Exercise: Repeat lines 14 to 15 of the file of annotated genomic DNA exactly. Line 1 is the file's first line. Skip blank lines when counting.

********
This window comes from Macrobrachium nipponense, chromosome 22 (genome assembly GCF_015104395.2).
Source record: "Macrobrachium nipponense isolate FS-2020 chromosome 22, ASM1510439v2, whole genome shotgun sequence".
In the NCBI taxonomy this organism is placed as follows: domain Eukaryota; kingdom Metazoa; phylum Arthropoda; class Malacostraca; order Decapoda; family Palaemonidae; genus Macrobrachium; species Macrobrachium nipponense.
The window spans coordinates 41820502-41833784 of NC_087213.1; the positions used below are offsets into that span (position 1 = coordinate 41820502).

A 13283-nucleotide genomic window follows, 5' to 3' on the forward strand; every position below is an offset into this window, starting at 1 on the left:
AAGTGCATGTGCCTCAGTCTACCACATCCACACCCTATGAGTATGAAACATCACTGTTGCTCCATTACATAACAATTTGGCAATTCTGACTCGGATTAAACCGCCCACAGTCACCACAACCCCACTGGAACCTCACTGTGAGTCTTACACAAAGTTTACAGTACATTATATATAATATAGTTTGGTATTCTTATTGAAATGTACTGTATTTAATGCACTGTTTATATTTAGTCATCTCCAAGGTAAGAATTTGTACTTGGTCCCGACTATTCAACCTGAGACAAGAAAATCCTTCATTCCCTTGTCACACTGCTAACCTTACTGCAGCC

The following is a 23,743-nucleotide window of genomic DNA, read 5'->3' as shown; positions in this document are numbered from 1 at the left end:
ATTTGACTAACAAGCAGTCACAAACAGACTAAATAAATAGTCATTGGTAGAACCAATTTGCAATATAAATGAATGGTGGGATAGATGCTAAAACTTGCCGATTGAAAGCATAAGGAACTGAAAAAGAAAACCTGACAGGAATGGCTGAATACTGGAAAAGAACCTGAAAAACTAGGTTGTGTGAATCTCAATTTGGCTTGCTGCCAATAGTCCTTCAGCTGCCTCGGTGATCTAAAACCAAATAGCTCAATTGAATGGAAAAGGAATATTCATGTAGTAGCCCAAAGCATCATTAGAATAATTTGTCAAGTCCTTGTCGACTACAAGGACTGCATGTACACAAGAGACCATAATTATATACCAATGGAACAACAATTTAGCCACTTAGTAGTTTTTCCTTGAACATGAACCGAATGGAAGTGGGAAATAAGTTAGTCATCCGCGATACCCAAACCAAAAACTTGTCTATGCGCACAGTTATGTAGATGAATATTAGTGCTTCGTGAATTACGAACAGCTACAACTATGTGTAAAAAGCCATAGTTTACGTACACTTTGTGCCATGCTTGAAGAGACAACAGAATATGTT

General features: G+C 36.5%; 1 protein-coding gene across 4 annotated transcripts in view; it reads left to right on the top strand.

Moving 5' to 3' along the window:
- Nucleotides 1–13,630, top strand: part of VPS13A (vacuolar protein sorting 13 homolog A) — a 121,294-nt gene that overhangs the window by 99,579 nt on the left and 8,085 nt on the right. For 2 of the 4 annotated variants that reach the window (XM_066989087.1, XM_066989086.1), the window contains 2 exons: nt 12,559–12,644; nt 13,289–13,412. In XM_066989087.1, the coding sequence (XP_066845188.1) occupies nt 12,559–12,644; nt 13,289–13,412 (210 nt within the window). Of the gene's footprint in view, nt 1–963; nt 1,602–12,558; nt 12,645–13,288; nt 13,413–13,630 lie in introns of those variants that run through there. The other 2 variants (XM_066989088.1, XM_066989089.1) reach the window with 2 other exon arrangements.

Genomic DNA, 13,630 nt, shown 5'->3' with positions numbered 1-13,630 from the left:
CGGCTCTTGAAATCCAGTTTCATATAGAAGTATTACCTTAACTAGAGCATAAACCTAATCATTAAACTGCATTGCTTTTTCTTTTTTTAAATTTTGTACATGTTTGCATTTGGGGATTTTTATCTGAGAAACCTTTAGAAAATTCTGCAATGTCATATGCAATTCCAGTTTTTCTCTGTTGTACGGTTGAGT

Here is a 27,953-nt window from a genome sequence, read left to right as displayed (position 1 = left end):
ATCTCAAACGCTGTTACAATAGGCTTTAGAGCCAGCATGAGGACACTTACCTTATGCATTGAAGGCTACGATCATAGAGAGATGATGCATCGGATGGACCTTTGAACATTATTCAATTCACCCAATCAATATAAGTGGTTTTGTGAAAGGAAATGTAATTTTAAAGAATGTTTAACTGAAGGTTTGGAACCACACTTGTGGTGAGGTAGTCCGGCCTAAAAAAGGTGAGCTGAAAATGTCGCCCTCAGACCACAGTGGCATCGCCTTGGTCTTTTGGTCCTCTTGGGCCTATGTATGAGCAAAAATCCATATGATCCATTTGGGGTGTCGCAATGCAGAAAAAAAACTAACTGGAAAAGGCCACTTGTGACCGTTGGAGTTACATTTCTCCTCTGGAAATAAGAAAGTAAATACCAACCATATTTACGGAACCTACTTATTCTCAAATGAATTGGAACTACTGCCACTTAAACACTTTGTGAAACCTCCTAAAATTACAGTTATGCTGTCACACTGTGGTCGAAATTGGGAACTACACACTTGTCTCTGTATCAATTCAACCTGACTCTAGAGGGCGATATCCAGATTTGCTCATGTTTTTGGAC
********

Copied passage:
Here is a 27,953-nt window from a genome sequence, read left to right as displayed (position 1 = left end):
ATCTCAAACGCTGTTACAATAGGCTTTAGAGCCAGCATGAGGACACTTACCTTATGCATTGAAGGCTACGATCATAGAGAGATGATGCATCGGATGGACCTTTGAACATTATTCAATTCACCCAATCAATATAAGTGGTTTTGTGAAAGGAAATGTAATTTTAAAGAATGTTTAACTGAAGGTTTGGAACCACACTTGTGGTGAGGTAGTCCGGCCTAAAAAAGGTGAGCTGAAAATGTCGCCCTCAGACCACAGTGGCATCGCCTTGGTCTTTTGGTCCTCTTGGGCCTATGTATGAGCAAAAATCCATATGATCCATTTGGGGTGTCGCAATGCAGAAAAAAAACTAACTGGAAAAGGCCACTTGTGACCGTTGGAGTTACATTTCTCCTCTGGAAATAAGAAAGTAAATACCAACCATATTTACGGAACCTACTTATTCTCAAATGAATTGGAACTACTGCCACTTAAACACTTTGTGAAACCTCCTAAAATTACAGTTATGCTGTCACACTGTGGTCGAAATTGGGAACTACACACTTGTCTCTGTATCAATTCAACCTGACTCTAGAGGGCGATATCCAGATTTGCTCATGTTTTTGGAC